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Isabel Freire poses for a photograph in the bathroom of her home, surrounded by unfinished walls, in Toronto on July 6, 2018.

Christopher Katsarov/The Globe and Mail

The first sign that Isabel Freire’s renovation job wouldn’t be a piece of cake was when her basement flooded after a simple plumbing fix.

Ms. Freire’s plumber let two apprentices do a piping job without any supervision, she said, and they didn’t notice a three-foot crack in the waste pipe because they didn’t check their work before going home.

When her contractor started the full gutting of her house in Toronto’s east end, the problems started piling up. They didn’t lay down mats on the floor while doing her drywall job, so the wood floors were ruined. Her tiling job in the kitchen was so uneven that people stubbed their toes on raised tiles. The subcontractors didn’t use proper tools to cut the corner tiles, so some tiles were entirely replaced with grout instead.

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Some bathroom tiles were replaced entirely with black grout.

Christopher Katsarov/The Globe and Mail

And to top it all off, the painting job was so bad that the door hinges snapped off when she tried to open some of the doors in the house.

Ms. Freire said she did her due diligence in trying to find a reputable contractor: She asked friends for recommendations, checked reviews online and got quotes from multiple firms. Still, it turned into a nightmare.

“If you’re trying to deal with contractors who are really, really good, they’re booked up until September,” Ms. Freire said. “The other guys – they’re the ones who can’t say no to a job.”

Many contractors and homeowners say issues such as Ms. Freire’s are rampant because Toronto’s hot real estate market is incentivizing people to renovate their existing homes instead of moving. The high demand means long waits for reputable contractors – sometimes as long as a year – giving less experienced contractors a chance to get into the market.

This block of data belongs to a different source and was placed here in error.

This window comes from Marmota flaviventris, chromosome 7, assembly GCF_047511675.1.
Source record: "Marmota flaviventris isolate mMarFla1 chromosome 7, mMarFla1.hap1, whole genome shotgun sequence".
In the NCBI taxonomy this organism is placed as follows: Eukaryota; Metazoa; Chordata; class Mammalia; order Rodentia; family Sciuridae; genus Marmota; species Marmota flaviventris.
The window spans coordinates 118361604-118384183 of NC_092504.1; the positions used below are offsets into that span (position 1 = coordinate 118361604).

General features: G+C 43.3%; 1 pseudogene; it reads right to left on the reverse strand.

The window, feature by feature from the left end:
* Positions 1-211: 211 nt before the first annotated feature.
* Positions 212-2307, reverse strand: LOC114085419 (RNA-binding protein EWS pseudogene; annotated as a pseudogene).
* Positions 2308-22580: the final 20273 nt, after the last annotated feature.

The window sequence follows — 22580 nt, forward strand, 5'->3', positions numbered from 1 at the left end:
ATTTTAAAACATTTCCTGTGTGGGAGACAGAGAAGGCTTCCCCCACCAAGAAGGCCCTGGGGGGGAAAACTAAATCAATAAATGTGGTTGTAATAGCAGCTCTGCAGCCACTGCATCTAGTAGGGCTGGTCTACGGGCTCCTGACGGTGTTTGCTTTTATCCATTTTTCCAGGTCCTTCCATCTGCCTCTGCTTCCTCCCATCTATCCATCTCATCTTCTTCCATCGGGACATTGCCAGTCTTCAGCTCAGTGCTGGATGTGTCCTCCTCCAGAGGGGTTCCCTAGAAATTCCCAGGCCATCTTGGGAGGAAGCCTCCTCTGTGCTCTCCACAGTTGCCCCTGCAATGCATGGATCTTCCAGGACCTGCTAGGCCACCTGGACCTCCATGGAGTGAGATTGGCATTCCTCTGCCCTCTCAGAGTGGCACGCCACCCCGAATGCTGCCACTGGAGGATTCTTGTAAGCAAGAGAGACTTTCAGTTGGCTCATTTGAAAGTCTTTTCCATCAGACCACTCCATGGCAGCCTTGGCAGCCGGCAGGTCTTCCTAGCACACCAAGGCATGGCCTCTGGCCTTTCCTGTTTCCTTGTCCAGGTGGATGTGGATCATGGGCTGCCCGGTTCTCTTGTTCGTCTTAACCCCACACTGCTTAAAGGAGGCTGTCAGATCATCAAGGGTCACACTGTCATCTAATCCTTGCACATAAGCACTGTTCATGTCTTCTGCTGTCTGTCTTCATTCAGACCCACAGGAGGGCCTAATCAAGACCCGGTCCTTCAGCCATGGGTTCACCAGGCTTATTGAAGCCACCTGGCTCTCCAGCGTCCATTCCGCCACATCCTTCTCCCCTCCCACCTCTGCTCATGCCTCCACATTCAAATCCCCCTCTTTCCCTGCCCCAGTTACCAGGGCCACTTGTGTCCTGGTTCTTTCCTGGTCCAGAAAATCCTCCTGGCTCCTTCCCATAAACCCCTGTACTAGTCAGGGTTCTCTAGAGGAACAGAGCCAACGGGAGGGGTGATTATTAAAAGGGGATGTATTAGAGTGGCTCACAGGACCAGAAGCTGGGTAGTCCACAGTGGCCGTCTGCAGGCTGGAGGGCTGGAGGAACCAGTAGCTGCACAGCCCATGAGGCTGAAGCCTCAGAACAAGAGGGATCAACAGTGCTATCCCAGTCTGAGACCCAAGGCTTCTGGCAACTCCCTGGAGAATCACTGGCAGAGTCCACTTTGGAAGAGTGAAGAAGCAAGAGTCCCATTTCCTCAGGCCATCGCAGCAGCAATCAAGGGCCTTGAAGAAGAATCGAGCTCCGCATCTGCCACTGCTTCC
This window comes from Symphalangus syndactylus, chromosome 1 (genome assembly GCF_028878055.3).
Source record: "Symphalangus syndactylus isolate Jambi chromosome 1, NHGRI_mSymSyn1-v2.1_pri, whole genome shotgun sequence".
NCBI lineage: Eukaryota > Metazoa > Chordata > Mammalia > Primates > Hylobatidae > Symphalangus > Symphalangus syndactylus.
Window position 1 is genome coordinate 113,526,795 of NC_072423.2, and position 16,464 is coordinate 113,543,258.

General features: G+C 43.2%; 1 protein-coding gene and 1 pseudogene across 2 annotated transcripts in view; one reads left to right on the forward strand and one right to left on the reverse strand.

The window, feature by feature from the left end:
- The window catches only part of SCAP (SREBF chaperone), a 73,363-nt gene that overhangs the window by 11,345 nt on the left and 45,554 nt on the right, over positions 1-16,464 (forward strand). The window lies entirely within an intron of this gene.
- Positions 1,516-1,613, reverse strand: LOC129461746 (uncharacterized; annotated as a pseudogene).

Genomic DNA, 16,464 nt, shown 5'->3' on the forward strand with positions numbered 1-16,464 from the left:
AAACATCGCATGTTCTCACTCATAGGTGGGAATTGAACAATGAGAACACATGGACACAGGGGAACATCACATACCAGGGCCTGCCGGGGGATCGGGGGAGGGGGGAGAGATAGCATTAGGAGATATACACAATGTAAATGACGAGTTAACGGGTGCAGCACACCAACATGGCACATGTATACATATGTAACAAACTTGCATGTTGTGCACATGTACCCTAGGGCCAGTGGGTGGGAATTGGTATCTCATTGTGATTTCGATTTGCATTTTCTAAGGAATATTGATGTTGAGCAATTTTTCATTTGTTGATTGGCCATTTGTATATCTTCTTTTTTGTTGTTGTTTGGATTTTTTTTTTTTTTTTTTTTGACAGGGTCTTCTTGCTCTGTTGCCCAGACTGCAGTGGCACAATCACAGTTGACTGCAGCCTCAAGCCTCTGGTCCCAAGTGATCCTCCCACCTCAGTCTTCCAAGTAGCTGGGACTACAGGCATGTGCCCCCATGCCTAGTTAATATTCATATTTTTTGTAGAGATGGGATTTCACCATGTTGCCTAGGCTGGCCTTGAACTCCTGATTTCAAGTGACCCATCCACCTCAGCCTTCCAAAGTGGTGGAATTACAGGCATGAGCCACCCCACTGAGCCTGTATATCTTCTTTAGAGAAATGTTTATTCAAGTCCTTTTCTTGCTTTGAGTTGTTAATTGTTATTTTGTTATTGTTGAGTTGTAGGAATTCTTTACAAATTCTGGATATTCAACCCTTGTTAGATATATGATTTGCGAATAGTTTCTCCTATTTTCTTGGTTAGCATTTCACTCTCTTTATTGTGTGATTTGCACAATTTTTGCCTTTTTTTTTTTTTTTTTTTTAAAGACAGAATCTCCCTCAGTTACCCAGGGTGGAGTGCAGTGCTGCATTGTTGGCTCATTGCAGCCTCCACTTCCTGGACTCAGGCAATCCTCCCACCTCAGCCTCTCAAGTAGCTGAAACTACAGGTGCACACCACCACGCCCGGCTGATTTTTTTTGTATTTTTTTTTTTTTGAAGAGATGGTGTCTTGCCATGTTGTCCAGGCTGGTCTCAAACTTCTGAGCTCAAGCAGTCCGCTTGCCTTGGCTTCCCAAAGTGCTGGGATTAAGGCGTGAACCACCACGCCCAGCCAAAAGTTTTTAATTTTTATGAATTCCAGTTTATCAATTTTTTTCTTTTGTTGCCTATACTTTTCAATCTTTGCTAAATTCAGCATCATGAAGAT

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Drywall plaster was not sanded in some areas of Isabel Freire's home.

Christopher Katsarov/The Globe and Mail

A recent survey by Ipsos shows homeowner trust of contractors is low across the country, with seven out of 10 Canadians saying it’s hard to find a trustworthy contractor for a major job. Sixty-three per cent of respondents in Toronto and Vancouver said they had experienced problems with their contractors – the highest rates in Canada.

Paul-André Bégin, a vice-president at Reno-Assistance, the company that commissioned the poll and helps link homeowners with trustworthy contractors, said high demand and an appetite for jobs to be done quickly contribute to the problem.

“People who want everything done right away and who aren’t willing to take the time to prepare open the window to bad contractors,” Mr. Bégin said. “If the contractor’s available today to do your bathroom, you should start questioning why.”

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In Toronto, Dave Reyes is a contractor who specializes in air-duct cleaning in homes and apartment buildings. He said he has seen disastrous jobs from inexperienced workers. One house he worked on had no airflow throughout the entire building because of disconnections in the vents from a previous job.